He later died in an accident, but his sister has pursued his suit in Altitude Express vs. Zarda. After his employer, Altitude Express, learned of this, he was sacked.
Mr Bostock says he lost his job after joining a gay recreational softball league, thereby publicly revealing his sexual orientation.
Born a boy 58 years ago, Aimee Stephens worked for a Detroit funeral home for six years before telling her employer she wanted to be issued a female uniform. In February 2018, the full Second Circuit Court of Appeals ruled that discrimination based on sexual orientation is a form of discrimination based on sex that is prohibited under Title VII. "All fair-minded Americans should be watching these cases and loudly letting our US Supreme Court Justices know that the public is against the right to discriminate".
Supreme Court justices are mulling what the impact would be if they ruled that federal civil rights law protects LGBT people from job discrimination. Not just about this case, but future cases too.
Textualism and originalism, broadly speaking, call for statutes to be interpreted as written and for the Constitution to be interpreted as the Framers originally intended.
The justices also heard arguments Monday on whether the Sixth Amendment applies to state courts, that is, whether juries can convict criminals without a unanimous verdict. 8, are the court's first on LGBT rights since Justice Anthony Kennedy's retirement and replacement by Justice Brett Kavanaugh.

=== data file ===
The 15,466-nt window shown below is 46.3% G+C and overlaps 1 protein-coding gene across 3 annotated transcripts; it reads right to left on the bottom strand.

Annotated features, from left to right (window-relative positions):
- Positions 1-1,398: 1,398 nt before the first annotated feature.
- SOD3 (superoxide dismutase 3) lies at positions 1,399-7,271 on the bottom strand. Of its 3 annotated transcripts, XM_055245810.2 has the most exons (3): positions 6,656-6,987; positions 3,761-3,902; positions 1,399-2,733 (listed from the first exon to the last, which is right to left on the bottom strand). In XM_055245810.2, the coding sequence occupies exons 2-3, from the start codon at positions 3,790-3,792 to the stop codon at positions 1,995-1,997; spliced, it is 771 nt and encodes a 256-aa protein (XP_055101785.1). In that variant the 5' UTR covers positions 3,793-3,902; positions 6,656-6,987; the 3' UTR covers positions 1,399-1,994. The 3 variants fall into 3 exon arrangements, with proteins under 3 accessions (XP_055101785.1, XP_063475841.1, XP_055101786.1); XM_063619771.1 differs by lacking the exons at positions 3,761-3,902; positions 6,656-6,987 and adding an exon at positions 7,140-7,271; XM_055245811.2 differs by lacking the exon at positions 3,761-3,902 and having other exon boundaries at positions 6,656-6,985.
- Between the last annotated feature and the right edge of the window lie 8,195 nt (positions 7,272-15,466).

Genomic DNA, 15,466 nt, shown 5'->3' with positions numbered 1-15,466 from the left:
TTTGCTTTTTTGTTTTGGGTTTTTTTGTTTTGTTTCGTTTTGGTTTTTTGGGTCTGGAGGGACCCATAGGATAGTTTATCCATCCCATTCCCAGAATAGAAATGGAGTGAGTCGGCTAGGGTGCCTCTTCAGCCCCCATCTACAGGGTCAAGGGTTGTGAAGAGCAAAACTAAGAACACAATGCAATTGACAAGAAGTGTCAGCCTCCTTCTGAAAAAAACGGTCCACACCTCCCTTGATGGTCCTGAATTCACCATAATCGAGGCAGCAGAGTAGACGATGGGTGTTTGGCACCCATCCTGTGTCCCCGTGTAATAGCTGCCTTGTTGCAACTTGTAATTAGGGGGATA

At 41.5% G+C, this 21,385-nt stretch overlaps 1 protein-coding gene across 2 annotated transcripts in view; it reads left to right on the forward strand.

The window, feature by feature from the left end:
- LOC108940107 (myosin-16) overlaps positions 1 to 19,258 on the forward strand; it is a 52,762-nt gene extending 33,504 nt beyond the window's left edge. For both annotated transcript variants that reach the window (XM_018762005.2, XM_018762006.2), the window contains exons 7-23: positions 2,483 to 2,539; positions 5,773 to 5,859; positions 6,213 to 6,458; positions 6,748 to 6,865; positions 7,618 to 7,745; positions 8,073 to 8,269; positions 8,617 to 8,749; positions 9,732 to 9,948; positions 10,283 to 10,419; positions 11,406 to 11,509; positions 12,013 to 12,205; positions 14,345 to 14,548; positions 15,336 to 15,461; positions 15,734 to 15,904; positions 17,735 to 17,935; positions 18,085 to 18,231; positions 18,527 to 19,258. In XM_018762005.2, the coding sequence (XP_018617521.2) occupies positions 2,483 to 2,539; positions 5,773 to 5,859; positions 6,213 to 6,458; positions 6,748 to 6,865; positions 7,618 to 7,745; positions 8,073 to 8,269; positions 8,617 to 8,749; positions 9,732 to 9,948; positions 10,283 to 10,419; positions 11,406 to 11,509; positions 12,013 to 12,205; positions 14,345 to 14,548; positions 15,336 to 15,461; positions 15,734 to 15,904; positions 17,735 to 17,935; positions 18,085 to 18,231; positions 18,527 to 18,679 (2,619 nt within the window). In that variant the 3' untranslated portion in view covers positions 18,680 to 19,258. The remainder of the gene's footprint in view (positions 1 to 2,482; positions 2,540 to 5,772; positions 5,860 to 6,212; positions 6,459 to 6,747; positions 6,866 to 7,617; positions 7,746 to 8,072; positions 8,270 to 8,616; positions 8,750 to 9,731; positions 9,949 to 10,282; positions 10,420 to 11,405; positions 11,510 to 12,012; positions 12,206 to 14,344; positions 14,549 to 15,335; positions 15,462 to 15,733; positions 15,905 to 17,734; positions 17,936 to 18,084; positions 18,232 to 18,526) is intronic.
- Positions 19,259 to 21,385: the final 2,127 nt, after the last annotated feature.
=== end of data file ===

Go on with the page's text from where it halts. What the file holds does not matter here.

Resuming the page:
"Logically, because sexual orientation is a function of sex and sex is a protected characteristic under Title VII, it follows that sexual orientation is also protected", wrote Chief Judge Robert Katzmann. She was planning to exchange the dark suit and tie she had worn to work for almost six years as an embalmer and funeral director for a conservative dress or skirt that was required for women who worked for Rost.
Opponents counter that when Congress passed the Civil Rights Act, its original intent was to prohibit employers from treating members of one sex worse than similarly situated members of the other sex.
Kavanaugh asked only one question: A legal technical inquiry on the difference between the plain and ordinary meaning of Title VII. So, this is the first transgender rights case to come before the Supreme Court, ever.
In the first of two cases, the justices heard arguments on whether a federal law banning job discrimination on the basis of sex should also protect sexual orientation. The proposed "free pass" for sex stereotypes puts at risk our nation's sex discrimination law and the tens of millions who depend on it every day at work. "Will they stick to the rules of textualism as previously articulated to them?"
And this could be where the significance of the decision extends beyond the interests of LGBTQ employees across the country, some experts say. In 2015, the Supreme Court legalized same-sex marriage.
The US Department of Justice under President Donald Trump has supported the employers in each case.
They promise to be landmark cases for LGBT rights in the United States, four years after gay marriage became legal nationwide. The justices will vote on whether or not the EEOC can enforce Title VII on a national level, or whether it can be left up to the individual state governments.
The Trump administration, reversing the position of the Obama administration, will argue in the Supreme Court against the LGBTQ employees. However, this case is the first major gay rights issue to cross the bench since the justices made a decision to legalize same-sex marriage in 2015.